Progressive Era: development and industrialization

From the 1890s to the 1920s, there were large amounts of political and social refinement taking place in the United States. The Progressive Era ultimately presented women with the right to vote, enabled prohibition, and attempted to purify the government. This era would present individuals with fairness, pure food and drugs, and railroad regulations. The Progressive Era would include a hard crackdown on ‘trusts’ or ‘Money Monopolies’ where businesses would eliminate competition by conspiring with one another. “If you can’t beat them, join them!”

These actions were a necessary response to the problems created by recent progressions in technology and development in the US. Progressives were apprehensive that industrial capitalism with its exploitation of labor alongside a dense concentration of wealth was ultimately impeding rather than increasing the amount of freedom an individual was presented with. Mechanization decreased the amount of jobs available for skilled workers and the robotic, prison like climate of the factory floor erased an individual’s free spirit.

Industrialization brought hazardous factories that cut corners in safety for profit- including the employment of over two million children under the age of fifteen. To maximize their profits and minimize their costs corporations resorted to forcing their workers into long hours with little pay accompanied with horrible conditions. Industrialization also enabled the ‘Money Monopolies’ and political corruption in businesses, scandals arose throughout cities everywhere. Immigration and urbanization resulted in overpopulated cities with large differences between social classes, extreme discrimination based upon both race and class, and unsafe health conditions in poor income living situations and the city itself.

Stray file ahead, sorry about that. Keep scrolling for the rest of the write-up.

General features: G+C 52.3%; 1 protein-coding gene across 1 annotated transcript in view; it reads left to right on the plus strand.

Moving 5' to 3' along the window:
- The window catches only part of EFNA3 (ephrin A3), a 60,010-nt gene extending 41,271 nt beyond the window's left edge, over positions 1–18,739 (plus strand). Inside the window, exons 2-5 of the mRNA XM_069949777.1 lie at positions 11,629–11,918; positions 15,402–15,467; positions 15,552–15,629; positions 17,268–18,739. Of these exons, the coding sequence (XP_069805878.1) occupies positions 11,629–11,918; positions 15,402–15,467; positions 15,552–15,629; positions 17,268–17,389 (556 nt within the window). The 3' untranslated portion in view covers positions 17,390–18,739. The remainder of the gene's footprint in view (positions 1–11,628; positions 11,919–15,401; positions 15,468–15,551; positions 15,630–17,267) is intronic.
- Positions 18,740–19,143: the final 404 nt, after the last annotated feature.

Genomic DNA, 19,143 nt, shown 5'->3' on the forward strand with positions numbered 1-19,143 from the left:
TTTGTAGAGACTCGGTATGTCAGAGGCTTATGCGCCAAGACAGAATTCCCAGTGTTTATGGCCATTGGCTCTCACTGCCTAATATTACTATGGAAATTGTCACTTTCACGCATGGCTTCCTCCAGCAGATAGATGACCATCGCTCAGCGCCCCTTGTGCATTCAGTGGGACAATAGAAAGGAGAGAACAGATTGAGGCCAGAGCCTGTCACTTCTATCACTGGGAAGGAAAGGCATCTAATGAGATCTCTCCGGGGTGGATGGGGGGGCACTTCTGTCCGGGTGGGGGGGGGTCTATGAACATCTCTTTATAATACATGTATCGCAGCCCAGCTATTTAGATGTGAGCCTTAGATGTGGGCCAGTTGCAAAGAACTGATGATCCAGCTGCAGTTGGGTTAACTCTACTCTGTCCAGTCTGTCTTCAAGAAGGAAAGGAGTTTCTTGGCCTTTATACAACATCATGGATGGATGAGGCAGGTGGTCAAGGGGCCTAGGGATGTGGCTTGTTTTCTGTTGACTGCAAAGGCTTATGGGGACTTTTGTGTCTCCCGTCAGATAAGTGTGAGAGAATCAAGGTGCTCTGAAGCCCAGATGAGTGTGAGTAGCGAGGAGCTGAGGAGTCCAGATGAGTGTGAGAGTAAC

But communities would fight back against these hardships, Upton Sinclair’s book “The Jungle” amongst other propaganda regarding the meat industry helped spread awareness about the conditions of meat workers, but primarily about the treatment of the meat. Societies outrage about the meats sanitation led to both the Pure Food and Drug Act and the Meat Inspection Act of 1906.

Workers would organize into unions in attempt to force their employers to subtract from their long hours and increase their low pay. Employers like Henry Ford recognized this and decided to increase his workers’ pay, this led to Fords annual output rising from thirty-four thousand vehicles in 1910 to seven hundred thirty thousand vehicles in 1916. Corporations weren’t pro-union but most possessed common sense and acknowledged when changes were needed.

But despite these reforms, democracy suffered in many situations throughout the Progressive Era. Progressives restricted immigrant’s participation throughout the political process by forcing individuals to register for voting and pass literacy tests. The goal of registering people to vote was to lower chances of fraud and reduce political machines power but ultimately all it created was suppressed voting. Voting lowered drastically from eighty percent of male Americans voting around the 1890s to fifty percent of eligible Americans voting in modern times. In addition, the Progressive Era did very little for African Americans, or race equality in general. In fact, the Jim Crow laws were upheld in 1896 based upon the Supreme courts “separate but equal” legal doctrine.

Ultimately the Progressive Era promoted the concept that government action may address some of the faults and insecurities that characterized the modern industrial and therefore the notion that an activist government may enhance rather than threaten individual’s rights and freedom.